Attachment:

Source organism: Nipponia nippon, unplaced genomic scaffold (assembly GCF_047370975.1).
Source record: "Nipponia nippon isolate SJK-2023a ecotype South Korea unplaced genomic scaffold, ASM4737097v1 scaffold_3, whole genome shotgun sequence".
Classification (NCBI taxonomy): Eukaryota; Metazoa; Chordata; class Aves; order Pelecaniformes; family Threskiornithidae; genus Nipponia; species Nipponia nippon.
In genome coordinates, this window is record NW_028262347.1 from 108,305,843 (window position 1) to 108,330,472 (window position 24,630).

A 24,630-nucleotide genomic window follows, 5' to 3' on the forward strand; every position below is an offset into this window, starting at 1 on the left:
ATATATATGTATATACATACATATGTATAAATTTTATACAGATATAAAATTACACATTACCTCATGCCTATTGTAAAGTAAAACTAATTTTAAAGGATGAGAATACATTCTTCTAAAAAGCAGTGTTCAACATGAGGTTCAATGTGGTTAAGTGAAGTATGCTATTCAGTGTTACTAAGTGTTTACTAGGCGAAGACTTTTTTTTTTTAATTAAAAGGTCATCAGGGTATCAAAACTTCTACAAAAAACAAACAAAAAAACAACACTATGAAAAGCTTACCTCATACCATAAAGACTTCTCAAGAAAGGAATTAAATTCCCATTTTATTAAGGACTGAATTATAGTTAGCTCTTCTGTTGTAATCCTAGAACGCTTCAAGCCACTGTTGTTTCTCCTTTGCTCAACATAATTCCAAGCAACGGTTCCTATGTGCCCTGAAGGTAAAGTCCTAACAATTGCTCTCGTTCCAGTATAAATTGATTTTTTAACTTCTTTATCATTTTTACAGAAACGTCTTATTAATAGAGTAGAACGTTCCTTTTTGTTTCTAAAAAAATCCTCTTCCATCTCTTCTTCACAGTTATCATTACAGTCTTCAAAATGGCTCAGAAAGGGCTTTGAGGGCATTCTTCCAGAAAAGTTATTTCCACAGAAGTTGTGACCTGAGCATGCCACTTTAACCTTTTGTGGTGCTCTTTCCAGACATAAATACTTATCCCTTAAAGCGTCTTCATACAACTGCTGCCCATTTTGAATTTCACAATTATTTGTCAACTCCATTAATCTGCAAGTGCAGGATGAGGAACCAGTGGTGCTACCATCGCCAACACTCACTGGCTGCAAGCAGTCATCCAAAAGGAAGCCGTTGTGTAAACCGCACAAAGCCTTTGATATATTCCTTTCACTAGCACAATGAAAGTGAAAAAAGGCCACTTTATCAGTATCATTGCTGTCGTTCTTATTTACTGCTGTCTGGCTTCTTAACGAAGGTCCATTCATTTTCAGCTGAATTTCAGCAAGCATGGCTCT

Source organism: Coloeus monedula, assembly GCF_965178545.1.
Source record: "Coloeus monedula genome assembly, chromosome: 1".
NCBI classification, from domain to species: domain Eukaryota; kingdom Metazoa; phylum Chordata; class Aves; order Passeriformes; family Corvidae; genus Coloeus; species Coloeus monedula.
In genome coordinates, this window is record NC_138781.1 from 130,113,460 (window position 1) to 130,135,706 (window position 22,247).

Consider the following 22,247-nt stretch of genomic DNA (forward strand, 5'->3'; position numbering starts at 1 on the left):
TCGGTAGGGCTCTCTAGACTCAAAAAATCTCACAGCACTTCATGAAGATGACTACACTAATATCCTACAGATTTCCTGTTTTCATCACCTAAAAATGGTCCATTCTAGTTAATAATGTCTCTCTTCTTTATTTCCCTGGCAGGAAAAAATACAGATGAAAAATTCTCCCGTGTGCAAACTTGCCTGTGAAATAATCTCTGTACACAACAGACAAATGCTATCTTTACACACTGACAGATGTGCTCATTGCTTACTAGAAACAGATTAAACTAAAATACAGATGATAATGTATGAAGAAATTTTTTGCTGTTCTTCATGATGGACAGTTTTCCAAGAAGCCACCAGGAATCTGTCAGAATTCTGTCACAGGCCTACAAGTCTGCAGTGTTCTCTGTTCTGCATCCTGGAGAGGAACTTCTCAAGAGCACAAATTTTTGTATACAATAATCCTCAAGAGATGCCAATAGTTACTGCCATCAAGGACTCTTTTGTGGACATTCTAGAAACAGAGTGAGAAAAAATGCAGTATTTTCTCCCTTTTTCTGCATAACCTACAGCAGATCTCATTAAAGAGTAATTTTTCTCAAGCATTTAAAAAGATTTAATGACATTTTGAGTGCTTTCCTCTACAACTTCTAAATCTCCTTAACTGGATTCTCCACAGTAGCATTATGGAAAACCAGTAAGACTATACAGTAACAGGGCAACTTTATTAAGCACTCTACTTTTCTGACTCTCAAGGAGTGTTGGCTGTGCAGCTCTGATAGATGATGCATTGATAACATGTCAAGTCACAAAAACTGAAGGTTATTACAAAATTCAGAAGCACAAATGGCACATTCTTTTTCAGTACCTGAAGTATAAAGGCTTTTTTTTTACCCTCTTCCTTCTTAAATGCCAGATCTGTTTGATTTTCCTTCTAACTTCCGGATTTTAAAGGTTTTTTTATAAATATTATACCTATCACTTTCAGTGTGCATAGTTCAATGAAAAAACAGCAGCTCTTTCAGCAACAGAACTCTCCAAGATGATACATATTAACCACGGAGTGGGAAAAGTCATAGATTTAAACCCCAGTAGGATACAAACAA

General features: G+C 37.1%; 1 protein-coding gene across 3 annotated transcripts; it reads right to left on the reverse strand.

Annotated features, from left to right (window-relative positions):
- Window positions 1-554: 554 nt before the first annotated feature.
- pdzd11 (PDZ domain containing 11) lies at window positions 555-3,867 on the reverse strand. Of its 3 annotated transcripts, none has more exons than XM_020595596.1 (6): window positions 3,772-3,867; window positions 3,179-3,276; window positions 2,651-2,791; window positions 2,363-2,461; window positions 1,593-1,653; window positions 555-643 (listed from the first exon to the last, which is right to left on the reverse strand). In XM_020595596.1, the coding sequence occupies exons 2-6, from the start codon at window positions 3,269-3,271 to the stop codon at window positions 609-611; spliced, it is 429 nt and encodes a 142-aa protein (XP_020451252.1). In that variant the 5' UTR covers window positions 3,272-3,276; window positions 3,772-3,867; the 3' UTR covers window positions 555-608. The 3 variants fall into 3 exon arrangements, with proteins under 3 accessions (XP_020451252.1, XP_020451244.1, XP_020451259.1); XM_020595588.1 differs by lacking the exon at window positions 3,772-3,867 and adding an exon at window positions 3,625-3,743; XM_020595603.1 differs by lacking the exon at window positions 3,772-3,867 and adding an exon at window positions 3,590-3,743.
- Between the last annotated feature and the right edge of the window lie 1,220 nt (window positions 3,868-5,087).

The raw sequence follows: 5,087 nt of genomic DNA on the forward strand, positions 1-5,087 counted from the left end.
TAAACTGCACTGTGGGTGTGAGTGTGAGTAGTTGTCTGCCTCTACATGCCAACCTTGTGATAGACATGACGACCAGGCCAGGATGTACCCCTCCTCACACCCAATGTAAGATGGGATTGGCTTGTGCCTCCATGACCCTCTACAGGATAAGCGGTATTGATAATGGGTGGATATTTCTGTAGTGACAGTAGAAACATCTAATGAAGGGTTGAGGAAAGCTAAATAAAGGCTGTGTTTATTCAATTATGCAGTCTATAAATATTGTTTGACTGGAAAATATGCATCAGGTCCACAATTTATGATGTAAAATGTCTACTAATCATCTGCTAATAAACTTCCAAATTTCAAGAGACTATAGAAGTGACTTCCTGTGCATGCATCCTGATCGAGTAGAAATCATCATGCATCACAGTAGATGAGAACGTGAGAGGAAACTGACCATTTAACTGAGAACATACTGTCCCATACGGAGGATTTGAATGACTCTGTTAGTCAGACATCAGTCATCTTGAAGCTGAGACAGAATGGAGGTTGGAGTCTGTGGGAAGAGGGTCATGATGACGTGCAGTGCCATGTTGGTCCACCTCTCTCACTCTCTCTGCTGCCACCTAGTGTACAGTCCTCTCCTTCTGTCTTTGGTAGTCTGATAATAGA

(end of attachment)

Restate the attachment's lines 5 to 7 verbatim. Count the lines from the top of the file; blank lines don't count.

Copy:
A 24,630-nucleotide genomic window follows, 5' to 3' on the forward strand; every position below is an offset into this window, starting at 1 on the left:
ATATATATGTATATACATACATATGTATAAATTTTATACAGATATAAAATTACACATTACCTCATGCCTATTGTAAAGTAAAACTAATTTTAAAGGATGAGAATACATTCTTCTAAAAAGCAGTGTTCAACATGAGGTTCAATGTGGTTAAGTGAAGTATGCTATTCAGTGTTACTAAGTGTTTACTAGGCGAAGACTTTTTTTTTTTAATTAAAAGGTCATCAGGGTATCAAAACTTCTACAAAAAACAAACAAAAAAACAACACTATGAAAAGCTTACCTCATACCATAAAGACTTCTCAAGAAAGGAATTAAATTCCCATTTTATTAAGGACTGAATTATAGTTAGCTCTTCTGTTGTAATCCTAGAACGCTTCAAGCCACTGTTGTTTCTCCTTTGCTCAACATAATTCCAAGCAACGGTTCCTATGTGCCCTGAAGGTAAAGTCCTAACAATTGCTCTCGTTCCAGTATAAATTGATTTTTTAACTTCTTTATCATTTTTACAGAAACGTCTTATTAATAGAGTAGAACGTTCCTTTTTGTTTCTAAAAAAATCCTCTTCCATCTCTTCTTCACAGTTATCATTACAGTCTTCAAAATGGCTCAGAAAGGGCTTTGAGGGCATTCTTCCAGAAAAGTTATTTCCACAGAAGTTGTGACCTGAGCATGCCACTTTAACCTTTTGTGGTGCTCTTTCCAGACATAAATACTTATCCCTTAAAGCGTCTTCATACAACTGCTGCCCATTTTGAATTTCACAATTATTTGTCAACTCCATTAATCTGCAAGTGCAGGATGAGGAACCAGTGGTGCTACCATCGCCAACACTCACTGGCTGCAAGCAGTCATCCAAAAGGAAGCCGTTGTGTAAACCGCACAAAGCCTTTGATATATTCCTTTCACTAGCACAATGAAAGTGAAAAAAGGCCACTTTATCAGTATCATTGCTGTCGTTCTTATTTACTGCTGTCTGGCTTCTTAACGAAGGTCCATTCATTTTCAGCTGAATTTCAGCAAGCATGGCTCT

Source organism: Coloeus monedula, assembly GCF_965178545.1.